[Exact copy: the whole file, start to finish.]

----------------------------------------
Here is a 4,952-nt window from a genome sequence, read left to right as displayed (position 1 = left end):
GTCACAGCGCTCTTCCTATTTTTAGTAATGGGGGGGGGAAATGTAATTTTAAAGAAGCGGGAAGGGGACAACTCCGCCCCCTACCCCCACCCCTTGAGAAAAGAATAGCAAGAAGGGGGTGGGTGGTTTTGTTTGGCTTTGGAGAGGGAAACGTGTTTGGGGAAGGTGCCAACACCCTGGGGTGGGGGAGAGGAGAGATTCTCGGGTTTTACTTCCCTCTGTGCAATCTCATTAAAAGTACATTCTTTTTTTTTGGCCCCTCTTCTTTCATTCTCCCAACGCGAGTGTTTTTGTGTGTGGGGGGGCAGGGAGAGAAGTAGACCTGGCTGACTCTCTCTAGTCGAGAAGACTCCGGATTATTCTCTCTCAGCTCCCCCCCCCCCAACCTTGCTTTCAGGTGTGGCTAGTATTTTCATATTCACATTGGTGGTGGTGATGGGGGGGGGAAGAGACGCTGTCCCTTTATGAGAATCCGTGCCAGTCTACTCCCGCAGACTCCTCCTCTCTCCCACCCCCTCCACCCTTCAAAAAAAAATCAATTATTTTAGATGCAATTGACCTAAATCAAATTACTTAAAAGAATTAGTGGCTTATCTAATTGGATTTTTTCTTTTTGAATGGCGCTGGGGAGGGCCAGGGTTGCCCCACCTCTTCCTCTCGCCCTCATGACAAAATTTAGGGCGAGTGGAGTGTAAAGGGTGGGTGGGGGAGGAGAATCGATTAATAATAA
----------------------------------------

Here is a 4,952-nt window from a genome sequence, read left to right as displayed (position 1 = left end):
GTCACAGCGCTCTTCCTATTTTTAGTAATGGGGGGGGGAAATGTAATTTTAAAGAAGCGGGAAGGGGACAACTCCGCCCCCTACCCCCACCCCTTGAGAAAAGAATAGCAAGAAGGGGGTGGGTGGTTTTGTTTGGCTTTGGAGAGGGAAACGTGTTTGGGGAAGGTGCCAACACCCTGGGGTGGGGGAGAGGAGAGATTCTCGGGTTTTACTTCCCTCTGTGCAATCTCATTAAAAGTACATTCTTTTTTTTTGGCCCCTCTTCTTTCATTCTCCCAACGCGAGTGTTTTTGTGTGTGGGGGGGCAGGGAGAGAAGTAGACCTGGCTGACTCTCTCTAGTCGAGAAGACTCCGGATTATTCTCTCTCAGCTCCCCCCCCCCCAACCTTGCTTTCAGGTGTGGCTAGTATTTTCATATTCACATTGGTGGTGGTGATGGGGGGGGGAAGAGACGCTGTCCCTTTATGAGAATCCGTGCCAGTCTACTCCCGCAGACTCCTCCTCTCTCCCACCCCCTCCACCCTTCAAAAAAAAATCAATTATTTTAGATGCAATTGACCTAAATCAAATTACTTAAAAGAATTAGTGGCTTATCTAATTGGATTTTTTCTTTTTGAATGGCGCTGGGGAGGGCCAGGGTTGCCCCACCTCTTCCTCTCGCCCTCATGACAAAATTTAGGGCGAGTGGAGTGTAAAGGGTGGGTGGGGGAGGAGAATCGATTAATAATAA